09 December 2011

A Curation of New Impressionists

This is part of a project for my Issues in Contemporary Art course. We had to come up with an exhibition topic, then use contemporary artists to populate the show, and write about the purpose of the pretend exhibition. This was kind of hard, because since they're contemporary artists, there isn't a lot of information about them out.
Time often repeats itself. The new and the old are always present. In the early nineteenth century, the French began painting in a style that would forever be called Impressionism. Instead of focusing on the small, minute details, they chose to enhance the emotional matter of the work by using looser techniques than classic, academic painting. Well-known painters such as Renoir and Monet, among others, employed both bold and tiny strokes to capture this emotion. They also used optical color mixing, rather than physically mixing paint to a specific color. Unlike the academic painters, who strictly worked from inside their studios, the Impressionists took their paints, easels and brushes outside to paint landscapes and people in everyday life.
Today, the Impressionistic painters from the nineteenth century are widely known and respected. Their work hangs on countless museum and gallery walls, can be found in many art history books, and is always included in art history courses. However, in their own day, they were not as well received as they are today. Critics were just as critical to Renoir and Monet as they are to present-day artists. Many critics did not see the artistic value of the impressionist artists’ work. One critic in particular, Louis Leroy, was not completely sold on this new fangled style of painting. In an article he once wrote of a painting by Monet, “Impression I was certain of it. I was just telling myself that, since I was impressed, there had to be some impression in it — and what freedom, what ease of workmanship! A preliminary drawing for a wallpaper pattern is more finished than this seascape.” (Leroy) The art critics and general population eventually came around to the Impressionists and began to value the emotion in the paintings.  In a 1912 journal, Duncan C. Phillips, Jr. wrote on his views of impressionism:
It is my firm belief that Impressionism is not a transient technique, but an ancient and abiding faith, not merely the sensational production of some revolutionary modern painters, but one of the basic principles- I might say the one true philosophy, of all painting. (Phillips)
Phillips understood exactly what the Impressionists were doing. They were painting a philosophy, or a way of thinking about a subject. Impressionists chose to paint emotion, light, colors they saw. They chose to focus on these details, instead of the usual fine detail of, say, a coat or face.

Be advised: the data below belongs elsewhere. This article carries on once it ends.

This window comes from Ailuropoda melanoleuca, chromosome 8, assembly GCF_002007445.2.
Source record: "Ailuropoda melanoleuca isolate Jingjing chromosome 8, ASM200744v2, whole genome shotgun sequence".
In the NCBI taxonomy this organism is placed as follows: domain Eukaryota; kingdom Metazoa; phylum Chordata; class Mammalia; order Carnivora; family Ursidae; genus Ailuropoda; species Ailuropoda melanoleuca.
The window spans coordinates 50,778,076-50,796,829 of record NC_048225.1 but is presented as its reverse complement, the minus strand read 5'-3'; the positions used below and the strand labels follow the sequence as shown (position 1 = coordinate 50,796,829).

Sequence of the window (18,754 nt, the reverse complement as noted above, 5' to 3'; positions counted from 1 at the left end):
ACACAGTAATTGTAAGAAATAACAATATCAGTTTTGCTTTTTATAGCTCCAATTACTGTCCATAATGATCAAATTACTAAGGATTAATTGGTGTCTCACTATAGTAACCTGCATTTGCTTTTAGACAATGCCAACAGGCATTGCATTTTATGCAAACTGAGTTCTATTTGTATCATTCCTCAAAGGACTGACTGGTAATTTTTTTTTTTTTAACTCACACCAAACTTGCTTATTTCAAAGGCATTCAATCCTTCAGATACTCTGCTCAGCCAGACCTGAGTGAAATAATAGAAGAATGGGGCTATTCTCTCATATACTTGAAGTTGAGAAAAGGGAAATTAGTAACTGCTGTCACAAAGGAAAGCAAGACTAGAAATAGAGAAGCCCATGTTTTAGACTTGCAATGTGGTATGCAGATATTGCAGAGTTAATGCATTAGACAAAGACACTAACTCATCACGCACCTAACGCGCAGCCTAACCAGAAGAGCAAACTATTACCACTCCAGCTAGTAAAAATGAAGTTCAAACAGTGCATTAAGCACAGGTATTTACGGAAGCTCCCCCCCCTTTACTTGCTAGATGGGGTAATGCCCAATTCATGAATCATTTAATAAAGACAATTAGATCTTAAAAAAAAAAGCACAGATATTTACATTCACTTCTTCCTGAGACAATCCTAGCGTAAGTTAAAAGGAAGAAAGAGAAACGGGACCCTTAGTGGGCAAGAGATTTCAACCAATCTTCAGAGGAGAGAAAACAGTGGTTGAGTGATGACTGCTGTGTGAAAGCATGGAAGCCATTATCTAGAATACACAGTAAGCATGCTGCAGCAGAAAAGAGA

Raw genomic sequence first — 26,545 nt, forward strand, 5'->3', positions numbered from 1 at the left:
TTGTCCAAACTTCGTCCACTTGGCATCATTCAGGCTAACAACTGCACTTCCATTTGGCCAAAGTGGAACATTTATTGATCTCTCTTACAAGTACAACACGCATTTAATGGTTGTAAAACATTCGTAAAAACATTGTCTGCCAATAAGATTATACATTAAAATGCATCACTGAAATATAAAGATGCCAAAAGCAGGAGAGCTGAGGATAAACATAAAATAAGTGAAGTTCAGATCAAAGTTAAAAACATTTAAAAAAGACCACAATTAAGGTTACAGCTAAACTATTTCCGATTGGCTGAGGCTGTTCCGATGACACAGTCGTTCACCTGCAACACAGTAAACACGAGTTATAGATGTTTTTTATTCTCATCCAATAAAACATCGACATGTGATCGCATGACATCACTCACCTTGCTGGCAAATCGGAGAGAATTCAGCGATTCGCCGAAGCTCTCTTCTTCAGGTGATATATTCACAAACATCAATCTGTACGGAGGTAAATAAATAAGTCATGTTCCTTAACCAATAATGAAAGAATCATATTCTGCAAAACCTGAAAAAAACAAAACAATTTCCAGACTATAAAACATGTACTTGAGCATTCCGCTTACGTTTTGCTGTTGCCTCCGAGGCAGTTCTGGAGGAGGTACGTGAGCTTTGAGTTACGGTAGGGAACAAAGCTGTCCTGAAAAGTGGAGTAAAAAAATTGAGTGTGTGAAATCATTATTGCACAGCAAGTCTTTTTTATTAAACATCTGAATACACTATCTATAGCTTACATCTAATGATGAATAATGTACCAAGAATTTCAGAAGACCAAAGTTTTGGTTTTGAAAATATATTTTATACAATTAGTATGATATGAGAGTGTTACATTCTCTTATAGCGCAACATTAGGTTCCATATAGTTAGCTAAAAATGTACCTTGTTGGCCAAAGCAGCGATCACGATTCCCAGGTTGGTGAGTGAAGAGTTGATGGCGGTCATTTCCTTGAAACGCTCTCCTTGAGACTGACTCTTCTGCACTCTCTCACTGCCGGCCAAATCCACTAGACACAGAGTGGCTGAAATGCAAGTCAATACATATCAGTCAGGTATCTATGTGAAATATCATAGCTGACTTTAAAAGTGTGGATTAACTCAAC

Impressionism has resurfaced in a big way in the past few years. For centuries, artists have been exploring how to express things they see. Writing, photographing faces, music are all great ways to capture emotion, but Impressionistic painting is one of the best ways to capture a visual interpretation of emotion and the human experience. The New Impressionists of today are continuing on the work of Renoir and Monet. They are painting the emotions they see in their everyday lives. These artists are painting their experiences with other people, places they come upon and even dreams they have.
The New Impressionists have more contrast in their images, because of the fact that the impressionistic style is now considered a classic technique. They are painting modern cities and technology through a technique that has been around for over 150 years. Even though these painters are capturing modern scenes, they are holding on tight to the main purpose of the origins of impressionism- capturing emotion.
Maurius Bercea; Rumors Town; 2010
            Keeping in line with the old guys, several artists have found themselves painting everyday life scenes. Mauris Bercea’s painting, Rumors Town, illustrates people milling about an area with a geometrically interesting staircase. The earthy tones of the staircase and the bright pop of green trees are reminiscent of an afternoon spent watching people pass by. None of the faces have detail- they all start to look the same after a few hours. One of Bercea’s contemporaries, Samantha French, paints with quite a different palate. Using quite vivid hues of orange, blue and stark white, French captures her time spent at a city pool in northern Minnesota: